Chris Jordan

Intolerable Beauty

© Victoria Sloan Jordan

24 November 2017 was a Black Friday like any other in the United States. The snapshot of a writhing crowd throwing themselves on flat-screen televisions went viral and shocked audiences around the world, unveiling as it did a monster we all know well and truly exists: mass consumption.

Clothes, food, technology, cars, wood, and paper, this gigantic monster consumes everything it comes across. Fed by the population boom we’ve seen over the past few decades, changes in consumer habits and the emerging, growing middle classes in countries such as the United States, China and India, this man-made monster is now spiralling out of control. At the dawn of the 21st century, as some figures estimate a global population of 10 billion humans by 2050, western consumerism, and the potentially severe consequences for our planet and the survival of our species, must be brought back in line as a matter of urgency. Paul Ehrlich very recently stated that civilisation as we know it is almost certainly destined to collapse in the next few decades. The acclaimed biologist had already published the highly controversial The Population Bomb 50 years ago, in which he warned readers of the dangers of overpopulation. Because a picture is so often worth a thousand words, Ansel Adams prize-winner and Californian photographer Chris Jordan (born in 1963) began work on his Intolerable Beauty series in a bid to appeal to our consciences. A law student turned full-time photographer in 2001, the politically-aware artist pairs mountains of objects and materials with his characteristic photographic style to create hypnotic snapshots that fascinate and unsettle. In the sinister piles of mobile phones and cars, the vague outline of our modern consumer habits and contemporary reflexes can be glimpsed. We produce goods on a mass scale, refusing to repair or keep, discarding everything we use.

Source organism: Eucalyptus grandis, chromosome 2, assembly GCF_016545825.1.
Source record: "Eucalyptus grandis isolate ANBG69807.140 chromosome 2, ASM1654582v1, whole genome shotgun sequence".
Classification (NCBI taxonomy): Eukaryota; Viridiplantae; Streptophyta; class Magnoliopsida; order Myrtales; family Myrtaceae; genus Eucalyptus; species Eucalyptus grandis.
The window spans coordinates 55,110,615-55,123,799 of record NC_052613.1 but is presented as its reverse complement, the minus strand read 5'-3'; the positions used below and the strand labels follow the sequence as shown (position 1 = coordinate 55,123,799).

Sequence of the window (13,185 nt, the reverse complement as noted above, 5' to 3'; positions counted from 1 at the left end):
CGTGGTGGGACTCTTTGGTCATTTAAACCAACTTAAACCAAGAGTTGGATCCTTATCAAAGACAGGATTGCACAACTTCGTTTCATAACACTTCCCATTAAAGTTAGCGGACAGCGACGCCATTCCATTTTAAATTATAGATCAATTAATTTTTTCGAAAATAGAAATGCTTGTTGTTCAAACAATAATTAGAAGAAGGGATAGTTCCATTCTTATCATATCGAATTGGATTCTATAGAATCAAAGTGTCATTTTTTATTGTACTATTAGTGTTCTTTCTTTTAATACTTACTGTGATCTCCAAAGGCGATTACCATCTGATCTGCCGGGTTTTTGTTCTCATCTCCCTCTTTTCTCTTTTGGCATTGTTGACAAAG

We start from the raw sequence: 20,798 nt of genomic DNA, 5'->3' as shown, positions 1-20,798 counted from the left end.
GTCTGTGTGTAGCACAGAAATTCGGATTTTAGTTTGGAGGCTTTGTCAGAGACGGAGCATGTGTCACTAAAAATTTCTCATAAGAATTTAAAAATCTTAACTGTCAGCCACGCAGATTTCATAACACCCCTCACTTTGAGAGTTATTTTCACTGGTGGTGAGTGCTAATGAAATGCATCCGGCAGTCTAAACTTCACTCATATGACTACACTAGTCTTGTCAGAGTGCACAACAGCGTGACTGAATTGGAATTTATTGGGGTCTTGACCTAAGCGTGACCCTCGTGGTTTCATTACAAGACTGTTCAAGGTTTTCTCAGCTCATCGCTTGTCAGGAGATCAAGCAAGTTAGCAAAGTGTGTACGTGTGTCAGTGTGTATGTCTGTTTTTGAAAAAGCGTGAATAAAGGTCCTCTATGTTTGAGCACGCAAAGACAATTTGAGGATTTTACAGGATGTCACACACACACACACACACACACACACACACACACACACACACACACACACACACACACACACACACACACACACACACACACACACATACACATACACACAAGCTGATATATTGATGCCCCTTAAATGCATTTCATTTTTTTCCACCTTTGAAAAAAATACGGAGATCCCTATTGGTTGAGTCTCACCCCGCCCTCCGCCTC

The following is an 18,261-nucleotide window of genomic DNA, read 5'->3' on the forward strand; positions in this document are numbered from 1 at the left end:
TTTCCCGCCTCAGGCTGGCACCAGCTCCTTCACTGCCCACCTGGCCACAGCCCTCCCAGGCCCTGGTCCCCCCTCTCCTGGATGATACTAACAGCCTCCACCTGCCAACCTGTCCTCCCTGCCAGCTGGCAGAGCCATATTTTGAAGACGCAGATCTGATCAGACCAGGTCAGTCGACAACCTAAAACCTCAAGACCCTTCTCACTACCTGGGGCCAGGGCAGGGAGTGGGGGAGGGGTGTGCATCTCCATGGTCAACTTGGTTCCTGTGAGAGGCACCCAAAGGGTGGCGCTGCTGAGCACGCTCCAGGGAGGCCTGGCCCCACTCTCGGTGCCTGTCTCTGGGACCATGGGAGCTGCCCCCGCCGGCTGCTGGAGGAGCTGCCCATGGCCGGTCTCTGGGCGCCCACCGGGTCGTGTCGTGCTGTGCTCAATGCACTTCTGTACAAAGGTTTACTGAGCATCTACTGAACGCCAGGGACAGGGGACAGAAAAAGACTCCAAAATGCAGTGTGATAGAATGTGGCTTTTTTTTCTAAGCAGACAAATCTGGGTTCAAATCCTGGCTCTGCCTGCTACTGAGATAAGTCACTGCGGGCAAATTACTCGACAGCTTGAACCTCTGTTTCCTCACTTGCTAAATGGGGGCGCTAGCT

Yet despite his activist work, Chris Jordan rejects any kind of moralistic, guilt-tripping role, leaving each viewer free to draw their own conclusions and reflect on the consequences of their actions, habits, blindness and unconsciousness. In the hope that one day, we might think more deeply about our everyday behaviour.

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